My qualifications include a PhD in psychotherapy studies, training in two mindfulness-based cognitive behavioral interventions (acceptance and commitment therapy and mindfulness-based cognitive therapy), and positive psychology interventions, including identifying strengths and solution-focused coaching.

Typically, I coach clients online at home using video calls and see up to four clients a day. My day is structured around my circadian rhythms to play to my strengths. I write in the mornings when I’m most focused, followed by a three-hour break when I exercise, meditate, and rest. I coach in the late afternoons and evenings, when I’m again at my most attentive.

When coaching, I draw on a combination of skills, knowledge, and lived experience to empower and validate my ADHD clients. Each client has unique strengths and challenges. Most often, I support them with identifying their strengths, setting goals, learning self-regulation skills, maintaining motivation, and organizing and planning.

Many clients also struggle with being misunderstood in their relationships. The difficulties that those with ADHD face frequently disrupt personal relationships (Caulfield, 2023). Most have internalized a harsh inner critic that is invalidating and demotivating. Research indicates that those with ADHD grow up being accused of being disruptive, lazy, and naughty more so than their neurotypical peers (Aherne, 2023).

Consequently, young people with ADHD often develop rejection sensitivity and are more likely to drop out of school and college in the face of criticism or implied failure. Adults are more likely to suddenly leave jobs for the same reason or due to burnout (Caulfield, 2023).

I also support my clients playing to their strengths in their working life and career choices. My ADHD clients are often very creative and talented but battle with swings in energy and motivation, accompanied by a ruthless inner critic. My clients benefit from learning self-compassion strategies to develop self-efficacy and greater confidence in their abilities.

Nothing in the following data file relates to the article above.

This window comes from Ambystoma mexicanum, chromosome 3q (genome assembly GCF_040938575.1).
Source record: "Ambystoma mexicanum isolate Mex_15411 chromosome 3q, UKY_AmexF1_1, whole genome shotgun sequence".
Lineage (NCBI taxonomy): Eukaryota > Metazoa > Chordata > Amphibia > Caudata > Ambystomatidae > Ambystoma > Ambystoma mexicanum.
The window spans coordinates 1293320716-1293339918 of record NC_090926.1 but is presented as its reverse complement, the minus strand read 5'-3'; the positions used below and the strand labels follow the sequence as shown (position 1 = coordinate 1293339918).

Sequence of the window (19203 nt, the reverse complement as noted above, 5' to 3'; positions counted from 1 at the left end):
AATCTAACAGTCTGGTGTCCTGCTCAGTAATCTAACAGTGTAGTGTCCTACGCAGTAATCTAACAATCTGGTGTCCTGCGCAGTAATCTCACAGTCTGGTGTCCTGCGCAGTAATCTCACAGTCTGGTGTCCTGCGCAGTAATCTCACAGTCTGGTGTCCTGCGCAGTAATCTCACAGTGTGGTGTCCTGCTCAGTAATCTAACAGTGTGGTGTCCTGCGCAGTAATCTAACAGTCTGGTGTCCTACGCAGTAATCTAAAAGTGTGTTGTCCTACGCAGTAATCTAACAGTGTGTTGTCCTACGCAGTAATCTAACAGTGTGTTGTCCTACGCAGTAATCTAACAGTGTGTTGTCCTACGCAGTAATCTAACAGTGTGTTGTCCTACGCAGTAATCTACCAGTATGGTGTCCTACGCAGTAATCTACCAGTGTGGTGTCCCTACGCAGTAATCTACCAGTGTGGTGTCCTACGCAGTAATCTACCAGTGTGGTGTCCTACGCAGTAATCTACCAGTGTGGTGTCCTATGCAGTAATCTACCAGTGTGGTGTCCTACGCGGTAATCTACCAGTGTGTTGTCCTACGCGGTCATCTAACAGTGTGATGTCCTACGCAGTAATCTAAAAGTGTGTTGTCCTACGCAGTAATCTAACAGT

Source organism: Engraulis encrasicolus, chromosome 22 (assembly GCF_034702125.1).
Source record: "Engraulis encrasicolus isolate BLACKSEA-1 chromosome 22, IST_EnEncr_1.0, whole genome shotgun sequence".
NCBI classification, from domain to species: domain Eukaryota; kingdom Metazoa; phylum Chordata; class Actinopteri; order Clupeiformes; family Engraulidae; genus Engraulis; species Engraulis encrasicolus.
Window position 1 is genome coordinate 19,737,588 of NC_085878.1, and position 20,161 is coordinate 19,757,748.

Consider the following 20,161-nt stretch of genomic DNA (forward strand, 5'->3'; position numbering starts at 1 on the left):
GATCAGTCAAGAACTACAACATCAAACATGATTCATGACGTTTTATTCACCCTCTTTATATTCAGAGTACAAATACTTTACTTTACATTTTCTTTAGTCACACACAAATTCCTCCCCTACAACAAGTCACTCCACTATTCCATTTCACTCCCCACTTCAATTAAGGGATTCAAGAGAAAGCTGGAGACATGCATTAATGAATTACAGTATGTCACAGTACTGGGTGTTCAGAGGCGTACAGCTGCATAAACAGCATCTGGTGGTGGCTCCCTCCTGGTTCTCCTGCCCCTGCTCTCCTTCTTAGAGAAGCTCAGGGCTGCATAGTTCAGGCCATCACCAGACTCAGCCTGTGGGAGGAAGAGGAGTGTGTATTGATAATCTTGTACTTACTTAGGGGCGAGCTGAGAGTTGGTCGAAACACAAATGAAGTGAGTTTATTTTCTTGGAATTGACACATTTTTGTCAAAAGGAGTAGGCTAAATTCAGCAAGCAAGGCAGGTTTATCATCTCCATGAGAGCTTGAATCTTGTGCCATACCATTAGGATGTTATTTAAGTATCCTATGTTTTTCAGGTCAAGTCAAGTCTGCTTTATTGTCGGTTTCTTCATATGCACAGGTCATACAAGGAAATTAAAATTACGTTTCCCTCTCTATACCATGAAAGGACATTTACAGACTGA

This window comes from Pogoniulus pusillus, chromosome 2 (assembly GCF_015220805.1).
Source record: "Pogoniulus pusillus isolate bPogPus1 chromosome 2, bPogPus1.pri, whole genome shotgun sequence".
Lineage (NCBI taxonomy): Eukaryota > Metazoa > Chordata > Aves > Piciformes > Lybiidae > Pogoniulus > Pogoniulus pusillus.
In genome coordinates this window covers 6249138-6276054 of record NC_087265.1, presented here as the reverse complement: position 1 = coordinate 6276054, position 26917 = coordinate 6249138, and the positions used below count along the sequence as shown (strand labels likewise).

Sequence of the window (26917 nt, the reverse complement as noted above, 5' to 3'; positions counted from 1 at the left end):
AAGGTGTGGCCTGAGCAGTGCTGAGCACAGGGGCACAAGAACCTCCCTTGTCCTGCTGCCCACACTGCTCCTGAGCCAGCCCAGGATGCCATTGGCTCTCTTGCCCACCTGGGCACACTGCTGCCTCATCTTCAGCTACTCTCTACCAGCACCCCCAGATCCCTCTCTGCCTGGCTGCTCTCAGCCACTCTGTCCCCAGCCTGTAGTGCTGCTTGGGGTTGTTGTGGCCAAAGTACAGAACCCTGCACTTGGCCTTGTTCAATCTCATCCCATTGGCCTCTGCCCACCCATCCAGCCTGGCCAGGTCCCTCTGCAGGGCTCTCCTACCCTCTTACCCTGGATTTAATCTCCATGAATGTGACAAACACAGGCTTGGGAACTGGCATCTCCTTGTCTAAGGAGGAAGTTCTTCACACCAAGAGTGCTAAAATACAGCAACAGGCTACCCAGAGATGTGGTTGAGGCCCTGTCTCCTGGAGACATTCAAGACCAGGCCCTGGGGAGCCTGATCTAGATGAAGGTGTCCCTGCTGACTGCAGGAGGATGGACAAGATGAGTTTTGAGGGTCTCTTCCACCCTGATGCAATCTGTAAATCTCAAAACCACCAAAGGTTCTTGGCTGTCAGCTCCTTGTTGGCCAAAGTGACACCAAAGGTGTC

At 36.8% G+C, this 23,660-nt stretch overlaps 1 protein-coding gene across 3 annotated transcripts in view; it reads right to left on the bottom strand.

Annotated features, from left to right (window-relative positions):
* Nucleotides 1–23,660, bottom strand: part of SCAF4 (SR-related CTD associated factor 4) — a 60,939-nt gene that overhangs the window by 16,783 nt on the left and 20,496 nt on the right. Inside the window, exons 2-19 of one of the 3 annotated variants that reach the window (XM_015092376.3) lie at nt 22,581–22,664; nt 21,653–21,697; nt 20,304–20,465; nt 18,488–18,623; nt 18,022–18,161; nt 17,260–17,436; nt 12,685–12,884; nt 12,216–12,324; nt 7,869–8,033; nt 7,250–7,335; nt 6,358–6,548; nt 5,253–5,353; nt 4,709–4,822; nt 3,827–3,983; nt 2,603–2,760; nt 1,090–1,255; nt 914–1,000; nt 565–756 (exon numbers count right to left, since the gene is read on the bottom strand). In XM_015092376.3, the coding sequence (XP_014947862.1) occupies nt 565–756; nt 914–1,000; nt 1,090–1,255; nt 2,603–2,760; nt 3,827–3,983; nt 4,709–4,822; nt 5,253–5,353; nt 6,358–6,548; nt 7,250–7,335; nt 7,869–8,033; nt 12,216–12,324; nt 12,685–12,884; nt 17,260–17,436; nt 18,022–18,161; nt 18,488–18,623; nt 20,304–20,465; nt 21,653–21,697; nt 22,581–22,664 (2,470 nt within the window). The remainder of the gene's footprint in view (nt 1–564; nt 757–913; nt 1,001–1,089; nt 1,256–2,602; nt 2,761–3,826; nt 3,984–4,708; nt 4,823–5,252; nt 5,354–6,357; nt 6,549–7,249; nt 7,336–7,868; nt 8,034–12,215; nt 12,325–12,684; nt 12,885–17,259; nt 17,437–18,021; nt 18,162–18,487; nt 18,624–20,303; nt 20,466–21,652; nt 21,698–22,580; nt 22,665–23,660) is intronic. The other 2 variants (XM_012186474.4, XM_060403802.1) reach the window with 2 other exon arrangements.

This TEDx talk by George Cicci exemplifies why it’s so fulfilling to be an ADHD coach. When clients learn how to harness their strengths and use them to overcome challenges, some begin to see their ADHD as a superpower.

Making ADHD your superpower - George Cicci

Notable List of ADHD Coaching Organizations

The most sought-after ADHD coaches often offer coaching based on their lived experience with ADHD, additional coaching skill training, and a qualification as a helping professional such as a counselor, educator, coach, nurse, psychologist, psychotherapist, or social worker.

They may not hold any specific license but will have to have enhanced background checks to ensure they are safe to practice as a coach with vulnerable adults and children and to obtain the required insurance.

However, if you are searching for training programs or a directory of ADHD coaches, you can consult the organizations below. Licensed coaches are more likely to be working in the United States or Canada, where ADHD coaching is much more established.

1. ADHD Coaches Organization (ACO)

ACO InternationalThe ACO is a global professional membership organization that campaigns for international professional standards and ethical conduct in ADHD coaching.

It provides a range of public support groups and workshops, coaching events, conferences and a directory of ACO-recognized practitioners.

However, this list is by no means exhaustive, as there is no internationally accredited pathway to becoming an ADHD coach.

ACO also provides a list of recognized training programs.

2. The Professional Association for ADHD Coaches (PAAC)

PaacThe PAAC offers similar resources to ACO but is linked to specific pathways through the US higher education system.

However, you can still obtain a PAAC credential by adhering to one of their alternative pathways.

Most of the coaches in the directory are in the United States and Canada.

3. ADDCA ADD Coach Academy

AADCAADDCA claims to be the first life and ADHD coaching training program to be accredited by the International Coaching Federation (ICF) and offers ADHD coaching training through a range of courses and pathways.

Like ACO and PAAC above, it also offers a directory of ICF-accredited ADHD coaches.

ADDCA also offers online education courses for those with ADHD and their families.

4. ADHD Coaches UK

ADHDCoachesUKADHD Coaches UK provides a small directory of ADHD coaches practicing in the United Kingdom who have trained with ADDCA in the United States.

They do not offer any UK-specific training options but serve as a directory for the public to find certified ADHD coaches in the United Kingdom.

5. ADHD Coaches Australasia

ADHD Coaches AustralasiaADHD Coaches Australasia provides a directory of ICF-accredited ADHD coaches working in Australia and New Zealand who have completed recognized ADHD coach training.